The Ghana Heritage Conservation Trust has launched a children’s park at the Kakum National Park to further diversify the numerous tourism potentials at the park.
The Children’s Park houses a boardwalk, a miniature canopy walkway and other beautiful attractions carefully planned to make children that visit the park happy and more importantly enhance the full potentials of the Park.
The construction of the Children’s Park is to enable children who visit the Park to play, learn and interact with nature.
Kakum National Park, one of UNESCO’S WORLD heritage sites is a 330 metre, 7 bridge canopy walkway that houses many attractions including a bridge house that enables visitors to stay overnight.
Speaking at the launch of the Park, Acting Executive Director of the Ghana Heritage Conservation Trust, Maisie Howell, explained the reason for the construction of the Park is to make the Kakum National park exceedingly attractive to all categories of persons.
“Kakum National Park has become a magnet that attracts a number of tourists around the world. For 20 years, we have been successful in managing the park that has put Ghana on the world map in terms of tourism.”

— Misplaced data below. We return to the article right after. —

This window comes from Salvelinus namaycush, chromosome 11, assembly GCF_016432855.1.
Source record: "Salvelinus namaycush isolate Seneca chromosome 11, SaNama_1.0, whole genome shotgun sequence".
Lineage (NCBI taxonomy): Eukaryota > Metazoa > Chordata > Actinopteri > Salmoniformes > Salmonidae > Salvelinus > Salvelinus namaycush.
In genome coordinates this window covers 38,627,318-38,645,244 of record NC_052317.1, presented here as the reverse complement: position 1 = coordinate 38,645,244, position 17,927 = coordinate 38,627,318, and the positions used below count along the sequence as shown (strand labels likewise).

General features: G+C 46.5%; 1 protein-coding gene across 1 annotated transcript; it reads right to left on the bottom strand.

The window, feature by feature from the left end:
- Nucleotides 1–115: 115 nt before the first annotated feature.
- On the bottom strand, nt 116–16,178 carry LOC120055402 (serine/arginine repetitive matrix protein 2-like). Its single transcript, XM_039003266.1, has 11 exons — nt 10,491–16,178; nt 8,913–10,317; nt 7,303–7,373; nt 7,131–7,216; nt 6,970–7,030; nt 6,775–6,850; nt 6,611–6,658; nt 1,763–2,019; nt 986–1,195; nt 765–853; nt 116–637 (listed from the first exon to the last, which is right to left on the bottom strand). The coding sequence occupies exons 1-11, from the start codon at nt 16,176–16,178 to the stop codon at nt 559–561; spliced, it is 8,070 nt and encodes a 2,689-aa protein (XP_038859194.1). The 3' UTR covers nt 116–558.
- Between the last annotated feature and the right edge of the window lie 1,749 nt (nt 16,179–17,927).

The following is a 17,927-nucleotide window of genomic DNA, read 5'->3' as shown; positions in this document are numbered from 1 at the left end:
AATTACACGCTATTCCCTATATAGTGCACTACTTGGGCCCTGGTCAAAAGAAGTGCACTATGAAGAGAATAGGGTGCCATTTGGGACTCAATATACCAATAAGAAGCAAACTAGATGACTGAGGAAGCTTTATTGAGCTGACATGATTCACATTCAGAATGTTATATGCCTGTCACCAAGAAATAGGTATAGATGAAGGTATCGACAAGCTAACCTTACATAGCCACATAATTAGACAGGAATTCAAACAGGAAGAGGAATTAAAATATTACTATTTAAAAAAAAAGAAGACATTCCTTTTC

According to the Acting Executive Director, the management of the Park plans soliciting technical and financial support for the restoration of the Kakum Restoration Hall for the exhibition of Artifacts of animal life to depicting the culture of the communities around the park.
These, she explains are to provide additional attractions to the park.
“We cannot rely only the canopy walkway. This is the 20th anniversary of the Canopy Walkway and we need to showcase more than the Canopy walkway. We are showing that the forest is not only for timber production but demonstrating that eco-tourism is major conservation tool,” she added.
The chairman of the board of the Ghana Heritage Conservation Trust, Prof. Kojo Yankah hinted the organization will build a bamboo village for the community to enable them take advantage of the many bamboos in the area and also to offer employment opportunities for the youth.
“The forestry commission has given us experts to advise us on how to grow more bamboos. The establishment of a bamboo village will see the introduction of more than 200 products that the youth will be trained in.”
“The Ghana forestry commission is going to train 30 youths: Young men and women to be trained would come from the communities around the park. A year from now all the chairs here should be made of bamboo,” he explained.
The Deputy Central Regional Minister, Thomas Agyei Baffoe praised the Ghana Heritage Conservation Trust for the construction of the park and for unearthing other potentials at the park. He assured every District in the region would be developed into a tourism hub to attract tourists.